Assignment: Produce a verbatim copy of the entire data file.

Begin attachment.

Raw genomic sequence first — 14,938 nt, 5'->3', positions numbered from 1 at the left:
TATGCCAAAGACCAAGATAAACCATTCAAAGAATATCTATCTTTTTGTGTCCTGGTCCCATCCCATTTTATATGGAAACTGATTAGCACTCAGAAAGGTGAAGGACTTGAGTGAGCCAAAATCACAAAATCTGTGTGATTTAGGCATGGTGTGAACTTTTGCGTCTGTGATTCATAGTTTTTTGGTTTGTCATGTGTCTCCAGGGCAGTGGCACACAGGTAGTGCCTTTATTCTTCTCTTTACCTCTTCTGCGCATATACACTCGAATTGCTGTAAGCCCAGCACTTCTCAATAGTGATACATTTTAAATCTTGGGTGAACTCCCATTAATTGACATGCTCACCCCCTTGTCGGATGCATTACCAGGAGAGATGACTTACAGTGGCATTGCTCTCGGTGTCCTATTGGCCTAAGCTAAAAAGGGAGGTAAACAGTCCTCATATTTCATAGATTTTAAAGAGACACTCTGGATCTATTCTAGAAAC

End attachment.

Raw genomic sequence first — 14,938 nt, 5'->3', positions numbered from 1 at the left:
TATGCCAAAGACCAAGATAAACCATTCAAAGAATATCTATCTTTTTGTGTCCTGGTCCCATCCCATTTTATATGGAAACTGATTAGCACTCAGAAAGGTGAAGGACTTGAGTGAGCCAAAATCACAAAATCTGTGTGATTTAGGCATGGTGTGAACTTTTGCGTCTGTGATTCATAGTTTTTTGGTTTGTCATGTGTCTCCAGGGCAGTGGCACACAGGTAGTGCCTTTATTCTTCTCTTTACCTCTTCTGCGCATATACACTCGAATTGCTGTAAGCCCAGCACTTCTCAATAGTGATACATTTTAAATCTTGGGTGAACTCCCATTAATTGACATGCTCACCCCCTTGTCGGATGCATTACCAGGAGAGATGACTTACAGTGGCATTGCTCTCGGTGTCCTATTGGCCTAAGCTAAAAAGGGAGGTAAACAGTCCTCATATTTCATAGATTTTAAAGAGACACTCTGGATCTATTCTAGAAAC